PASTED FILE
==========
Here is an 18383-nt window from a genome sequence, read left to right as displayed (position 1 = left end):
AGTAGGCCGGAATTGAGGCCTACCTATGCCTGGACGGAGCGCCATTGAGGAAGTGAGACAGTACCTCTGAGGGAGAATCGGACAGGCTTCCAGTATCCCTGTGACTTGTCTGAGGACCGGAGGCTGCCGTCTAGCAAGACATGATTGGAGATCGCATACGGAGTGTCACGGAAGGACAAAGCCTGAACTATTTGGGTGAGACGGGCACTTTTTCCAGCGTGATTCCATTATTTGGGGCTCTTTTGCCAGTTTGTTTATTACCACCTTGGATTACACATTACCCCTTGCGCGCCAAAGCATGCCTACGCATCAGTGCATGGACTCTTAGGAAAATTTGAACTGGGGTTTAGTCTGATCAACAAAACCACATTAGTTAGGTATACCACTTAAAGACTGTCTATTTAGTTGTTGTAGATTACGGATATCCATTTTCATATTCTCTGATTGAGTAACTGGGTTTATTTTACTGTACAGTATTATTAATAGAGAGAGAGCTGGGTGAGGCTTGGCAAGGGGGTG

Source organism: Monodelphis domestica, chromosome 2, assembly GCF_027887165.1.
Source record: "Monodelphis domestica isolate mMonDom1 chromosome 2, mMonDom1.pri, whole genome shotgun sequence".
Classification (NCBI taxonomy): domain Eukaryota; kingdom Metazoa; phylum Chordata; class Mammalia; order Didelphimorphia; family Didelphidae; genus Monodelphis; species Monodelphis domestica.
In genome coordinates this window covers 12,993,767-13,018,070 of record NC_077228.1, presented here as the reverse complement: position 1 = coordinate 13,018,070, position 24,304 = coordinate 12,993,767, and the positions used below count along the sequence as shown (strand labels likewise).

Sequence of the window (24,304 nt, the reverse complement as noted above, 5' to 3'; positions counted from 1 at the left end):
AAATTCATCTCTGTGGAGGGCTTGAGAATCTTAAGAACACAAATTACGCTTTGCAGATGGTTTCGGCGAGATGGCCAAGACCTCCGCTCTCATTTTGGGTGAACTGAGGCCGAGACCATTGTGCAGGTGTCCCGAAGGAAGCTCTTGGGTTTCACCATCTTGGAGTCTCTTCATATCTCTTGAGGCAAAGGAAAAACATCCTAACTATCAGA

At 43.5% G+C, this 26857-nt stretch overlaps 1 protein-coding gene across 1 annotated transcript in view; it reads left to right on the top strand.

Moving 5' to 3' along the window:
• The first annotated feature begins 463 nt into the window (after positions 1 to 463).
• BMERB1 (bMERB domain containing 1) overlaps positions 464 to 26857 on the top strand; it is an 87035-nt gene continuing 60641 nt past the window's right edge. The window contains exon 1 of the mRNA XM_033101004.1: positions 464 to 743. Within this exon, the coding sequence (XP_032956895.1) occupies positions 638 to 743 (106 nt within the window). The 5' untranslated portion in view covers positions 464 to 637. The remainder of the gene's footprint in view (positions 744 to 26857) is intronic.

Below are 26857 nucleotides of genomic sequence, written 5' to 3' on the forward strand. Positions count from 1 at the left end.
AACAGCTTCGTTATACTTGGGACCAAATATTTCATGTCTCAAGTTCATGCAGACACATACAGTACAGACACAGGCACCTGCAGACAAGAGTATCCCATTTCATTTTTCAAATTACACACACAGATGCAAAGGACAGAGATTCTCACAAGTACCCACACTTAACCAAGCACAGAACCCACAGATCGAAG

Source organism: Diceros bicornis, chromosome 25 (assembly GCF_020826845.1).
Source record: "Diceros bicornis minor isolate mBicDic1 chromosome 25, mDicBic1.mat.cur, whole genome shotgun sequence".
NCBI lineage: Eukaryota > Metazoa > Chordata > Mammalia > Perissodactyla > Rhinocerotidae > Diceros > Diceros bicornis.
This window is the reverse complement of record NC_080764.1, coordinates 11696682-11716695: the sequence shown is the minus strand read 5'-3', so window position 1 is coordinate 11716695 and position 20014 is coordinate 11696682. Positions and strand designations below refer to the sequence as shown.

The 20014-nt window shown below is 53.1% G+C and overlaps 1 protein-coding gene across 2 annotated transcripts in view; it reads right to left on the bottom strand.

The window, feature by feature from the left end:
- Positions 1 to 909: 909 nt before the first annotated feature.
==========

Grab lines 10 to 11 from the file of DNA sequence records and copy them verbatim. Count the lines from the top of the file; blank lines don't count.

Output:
Moving 5' to 3' along the window:
• The first annotated feature begins 463 nt into the window (after positions 1 to 463).